In one sense, there is mischief at play in interfering with history but equally there is liberation of historical works into a contemporary context. All the works chosen in Fleshed Out were controversial in their own time. The transient nature of performance is introduced as an immediate experience of the work. Without the presence of the viewer the work succumbs to a state of absence. In removing the central figures from the paintings, the meaning and composition of the work become inexplicable, while the negative space of the casts of those same figures reduces the heroic tradition of bronze figure sculpture to a ‘pre-stage’ in the casting process.
There is a politics of representation at play here in which the viewer’s participation forms a crucial part of the subversive process."
(After Manet's Olympia)
Read the following statement from Julie
Rrap about this artwork.
Watch the video above.
Summarise Dr. Beth Harris and Dr. Steven Zucker's critical analysis of Manet's Olympia into a simplified list.
It is clear that Julie Rrap's "Untitled (After Manet's Olympia)" 2002 references Edouard Manet's "Olympia" 1863.
In a table, compare and contrast the two artworks.
Consider conceptual practice, material practice and audience reception of the works.
The intention of "Untitled (After Manet's Olympia)" is for the audience to climb into the negative bronze mold and become the flesh of the painting and the figure preserved in history.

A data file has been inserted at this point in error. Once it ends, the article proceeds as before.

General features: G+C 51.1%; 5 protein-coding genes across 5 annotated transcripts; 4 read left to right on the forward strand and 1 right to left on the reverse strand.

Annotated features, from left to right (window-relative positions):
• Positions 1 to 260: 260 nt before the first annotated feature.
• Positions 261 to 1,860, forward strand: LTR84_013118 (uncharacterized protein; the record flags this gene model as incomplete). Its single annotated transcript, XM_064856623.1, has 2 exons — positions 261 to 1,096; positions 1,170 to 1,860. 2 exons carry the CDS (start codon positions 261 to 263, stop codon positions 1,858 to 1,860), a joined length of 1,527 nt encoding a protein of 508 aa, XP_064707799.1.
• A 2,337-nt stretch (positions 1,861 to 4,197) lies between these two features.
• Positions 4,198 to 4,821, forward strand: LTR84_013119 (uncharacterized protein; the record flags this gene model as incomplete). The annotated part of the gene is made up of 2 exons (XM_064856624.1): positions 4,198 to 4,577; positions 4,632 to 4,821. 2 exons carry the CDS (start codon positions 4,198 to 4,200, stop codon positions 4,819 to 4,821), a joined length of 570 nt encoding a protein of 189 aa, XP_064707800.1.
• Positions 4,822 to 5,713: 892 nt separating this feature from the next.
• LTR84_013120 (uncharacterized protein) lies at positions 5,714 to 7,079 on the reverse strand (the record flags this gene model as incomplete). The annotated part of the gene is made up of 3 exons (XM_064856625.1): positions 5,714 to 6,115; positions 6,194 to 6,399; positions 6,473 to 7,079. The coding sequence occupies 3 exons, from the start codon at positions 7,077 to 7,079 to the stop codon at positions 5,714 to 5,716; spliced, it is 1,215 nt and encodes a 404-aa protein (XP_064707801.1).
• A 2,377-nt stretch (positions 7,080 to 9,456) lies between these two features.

Exhibiting this work in a gallery means that the audience are not allowed to touch the artwork, leaving the space void of the figure.
Explain how the site affects the conceptual intentions of the artist.
Julie Rrap wants to exhibit some of her artworks and has asked you to be the curator. Your first job is to create a pamphlet for the exhibition.
The pamphlet must be appropriate and clearly display the name of the exhibition and the artist. It must contain a brief description of the exhibition, quotes from both the artist and art critics and display at least three (3) artworks from the exhibition.
This pamphlet needs to entice and attract an audience to the exhibtion, so get creative and persuasive!
Let's Get Creative!
Julie Rrap's artworks are predominantly concerned with the representation of the figure, and more closely, the female figure. Rrap has explored feminism and gender roles in society throughout her works. She has been actively criticising what dictates female sensibility, has explored whether it is socially or biologically determined and discussed the role historical art conventions have played in these ideals.
Select two (2) of Julie Rrap's artworks and
explore the conceptual similarities and how they
are represented through material differences.